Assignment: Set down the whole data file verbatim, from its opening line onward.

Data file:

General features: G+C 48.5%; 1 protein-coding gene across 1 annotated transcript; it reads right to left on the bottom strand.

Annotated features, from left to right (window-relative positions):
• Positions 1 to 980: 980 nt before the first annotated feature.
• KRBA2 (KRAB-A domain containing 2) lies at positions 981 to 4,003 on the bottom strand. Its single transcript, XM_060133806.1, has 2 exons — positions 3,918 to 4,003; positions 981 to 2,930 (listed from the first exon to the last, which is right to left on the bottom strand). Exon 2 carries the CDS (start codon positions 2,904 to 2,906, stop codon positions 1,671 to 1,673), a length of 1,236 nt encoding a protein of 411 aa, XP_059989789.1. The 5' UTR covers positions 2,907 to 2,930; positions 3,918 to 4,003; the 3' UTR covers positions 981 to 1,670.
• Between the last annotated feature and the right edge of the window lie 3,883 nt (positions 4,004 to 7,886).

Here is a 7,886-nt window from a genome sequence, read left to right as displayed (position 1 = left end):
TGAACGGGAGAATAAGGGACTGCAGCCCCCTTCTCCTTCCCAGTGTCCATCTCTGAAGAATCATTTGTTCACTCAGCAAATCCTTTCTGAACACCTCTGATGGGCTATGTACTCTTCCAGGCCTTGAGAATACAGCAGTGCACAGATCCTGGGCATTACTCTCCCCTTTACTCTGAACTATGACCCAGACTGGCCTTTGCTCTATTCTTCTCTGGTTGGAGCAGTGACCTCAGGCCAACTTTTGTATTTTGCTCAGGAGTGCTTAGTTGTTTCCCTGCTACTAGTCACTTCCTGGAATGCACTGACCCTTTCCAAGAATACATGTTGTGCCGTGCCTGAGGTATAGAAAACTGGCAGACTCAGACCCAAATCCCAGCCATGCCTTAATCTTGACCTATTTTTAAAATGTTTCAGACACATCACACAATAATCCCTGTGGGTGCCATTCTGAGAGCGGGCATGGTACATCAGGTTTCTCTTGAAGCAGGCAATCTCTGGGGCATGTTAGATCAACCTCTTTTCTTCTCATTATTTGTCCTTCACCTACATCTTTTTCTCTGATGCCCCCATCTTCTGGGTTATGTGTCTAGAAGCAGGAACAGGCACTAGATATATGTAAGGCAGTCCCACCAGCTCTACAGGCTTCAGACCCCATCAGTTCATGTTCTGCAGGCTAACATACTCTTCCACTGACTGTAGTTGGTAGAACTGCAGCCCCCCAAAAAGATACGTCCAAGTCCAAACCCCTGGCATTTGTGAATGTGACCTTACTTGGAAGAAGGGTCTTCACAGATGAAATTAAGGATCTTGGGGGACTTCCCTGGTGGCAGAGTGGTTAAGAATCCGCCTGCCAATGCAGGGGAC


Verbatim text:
General features: G+C 48.5%; 1 protein-coding gene across 1 annotated transcript; it reads right to left on the bottom strand.

Annotated features, from left to right (window-relative positions):
• Positions 1 to 980: 980 nt before the first annotated feature.
• KRBA2 (KRAB-A domain containing 2) lies at positions 981 to 4,003 on the bottom strand. Its single transcript, XM_060133806.1, has 2 exons — positions 3,918 to 4,003; positions 981 to 2,930 (listed from the first exon to the last, which is right to left on the bottom strand). Exon 2 carries the CDS (start codon positions 2,904 to 2,906, stop codon positions 1,671 to 1,673), a length of 1,236 nt encoding a protein of 411 aa, XP_059989789.1. The 5' UTR covers positions 2,907 to 2,930; positions 3,918 to 4,003; the 3' UTR covers positions 981 to 1,670.
• Between the last annotated feature and the right edge of the window lie 3,883 nt (positions 4,004 to 7,886).

Here is a 7,886-nt window from a genome sequence, read left to right as displayed (position 1 = left end):
TGAACGGGAGAATAAGGGACTGCAGCCCCCTTCTCCTTCCCAGTGTCCATCTCTGAAGAATCATTTGTTCACTCAGCAAATCCTTTCTGAACACCTCTGATGGGCTATGTACTCTTCCAGGCCTTGAGAATACAGCAGTGCACAGATCCTGGGCATTACTCTCCCCTTTACTCTGAACTATGACCCAGACTGGCCTTTGCTCTATTCTTCTCTGGTTGGAGCAGTGACCTCAGGCCAACTTTTGTATTTTGCTCAGGAGTGCTTAGTTGTTTCCCTGCTACTAGTCACTTCCTGGAATGCACTGACCCTTTCCAAGAATACATGTTGTGCCGTGCCTGAGGTATAGAAAACTGGCAGACTCAGACCCAAATCCCAGCCATGCCTTAATCTTGACCTATTTTTAAAATGTTTCAGACACATCACACAATAATCCCTGTGGGTGCCATTCTGAGAGCGGGCATGGTACATCAGGTTTCTCTTGAAGCAGGCAATCTCTGGGGCATGTTAGATCAACCTCTTTTCTTCTCATTATTTGTCCTTCACCTACATCTTTTTCTCTGATGCCCCCATCTTCTGGGTTATGTGTCTAGAAGCAGGAACAGGCACTAGATATATGTAAGGCAGTCCCACCAGCTCTACAGGCTTCAGACCCCATCAGTTCATGTTCTGCAGGCTAACATACTCTTCCACTGACTGTAGTTGGTAGAACTGCAGCCCCCCAAAAAGATACGTCCAAGTCCAAACCCCTGGCATTTGTGAATGTGACCTTACTTGGAAGAAGGGTCTTCACAGATGAAATTAAGGATCTTGGGGGACTTCCCTGGTGGCAGAGTGGTTAAGAATCCGCCTGCCAATGCAGGGGAC